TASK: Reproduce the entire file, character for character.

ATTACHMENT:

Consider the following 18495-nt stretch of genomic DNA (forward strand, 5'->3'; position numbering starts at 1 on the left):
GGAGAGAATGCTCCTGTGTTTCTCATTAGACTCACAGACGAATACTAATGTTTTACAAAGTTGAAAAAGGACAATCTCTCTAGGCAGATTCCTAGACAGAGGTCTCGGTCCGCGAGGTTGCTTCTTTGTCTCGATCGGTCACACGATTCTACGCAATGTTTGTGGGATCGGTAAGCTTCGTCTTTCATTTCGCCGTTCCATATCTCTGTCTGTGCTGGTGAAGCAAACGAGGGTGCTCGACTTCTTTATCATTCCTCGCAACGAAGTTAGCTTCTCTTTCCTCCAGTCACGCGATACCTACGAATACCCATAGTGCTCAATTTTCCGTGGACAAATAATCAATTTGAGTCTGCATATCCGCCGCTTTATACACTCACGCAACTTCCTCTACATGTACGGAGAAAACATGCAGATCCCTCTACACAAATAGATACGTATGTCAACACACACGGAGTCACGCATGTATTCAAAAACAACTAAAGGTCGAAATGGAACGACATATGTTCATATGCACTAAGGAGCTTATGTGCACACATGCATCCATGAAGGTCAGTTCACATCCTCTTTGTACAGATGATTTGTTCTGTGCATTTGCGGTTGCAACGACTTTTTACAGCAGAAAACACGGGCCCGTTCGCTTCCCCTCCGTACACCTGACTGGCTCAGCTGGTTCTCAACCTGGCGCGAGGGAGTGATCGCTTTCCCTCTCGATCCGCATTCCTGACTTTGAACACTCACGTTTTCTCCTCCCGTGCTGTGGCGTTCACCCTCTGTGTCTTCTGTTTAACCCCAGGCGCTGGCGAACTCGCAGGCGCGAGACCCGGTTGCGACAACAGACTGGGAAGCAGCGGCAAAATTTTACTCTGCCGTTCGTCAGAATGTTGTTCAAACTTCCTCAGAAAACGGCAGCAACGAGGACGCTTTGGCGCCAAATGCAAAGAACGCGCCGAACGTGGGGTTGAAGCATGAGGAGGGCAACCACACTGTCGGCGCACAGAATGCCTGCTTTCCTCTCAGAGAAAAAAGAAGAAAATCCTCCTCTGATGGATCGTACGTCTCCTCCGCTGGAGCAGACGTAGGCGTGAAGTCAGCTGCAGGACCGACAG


Consider the following 18495-nt stretch of genomic DNA (forward strand, 5'->3'; position numbering starts at 1 on the left):
GGAGAGAATGCTCCTGTGTTTCTCATTAGACTCACAGACGAATACTAATGTTTTACAAAGTTGAAAAAGGACAATCTCTCTAGGCAGATTCCTAGACAGAGGTCTCGGTCCGCGAGGTTGCTTCTTTGTCTCGATCGGTCACACGATTCTACGCAATGTTTGTGGGATCGGTAAGCTTCGTCTTTCATTTCGCCGTTCCATATCTCTGTCTGTGCTGGTGAAGCAAACGAGGGTGCTCGACTTCTTTATCATTCCTCGCAACGAAGTTAGCTTCTCTTTCCTCCAGTCACGCGATACCTACGAATACCCATAGTGCTCAATTTTCCGTGGACAAATAATCAATTTGAGTCTGCATATCCGCCGCTTTATACACTCACGCAACTTCCTCTACATGTACGGAGAAAACATGCAGATCCCTCTACACAAATAGATACGTATGTCAACACACACGGAGTCACGCATGTATTCAAAAACAACTAAAGGTCGAAATGGAACGACATATGTTCATATGCACTAAGGAGCTTATGTGCACACATGCATCCATGAAGGTCAGTTCACATCCTCTTTGTACAGATGATTTGTTCTGTGCATTTGCGGTTGCAACGACTTTTTACAGCAGAAAACACGGGCCCGTTCGCTTCCCCTCCGTACACCTGACTGGCTCAGCTGGTTCTCAACCTGGCGCGAGGGAGTGATCGCTTTCCCTCTCGATCCGCATTCCTGACTTTGAACACTCACGTTTTCTCCTCCCGTGCTGTGGCGTTCACCCTCTGTGTCTTCTGTTTAACCCCAGGCGCTGGCGAACTCGCAGGCGCGAGACCCGGTTGCGACAACAGACTGGGAAGCAGCGGCAAAATTTTACTCTGCCGTTCGTCAGAATGTTGTTCAAACTTCCTCAGAAAACGGCAGCAACGAGGACGCTTTGGCGCCAAATGCAAAGAACGCGCCGAACGTGGGGTTGAAGCATGAGGAGGGCAACCACACTGTCGGCGCACAGAATGCCTGCTTTCCTCTCAGAGAAAAAAGAAGAAAATCCTCCTCTGATGGATCGTACGTCTCCTCCGCTGGAGCAGACGTAGGCGTGAAGTCAGCTGCAGGACCGACAG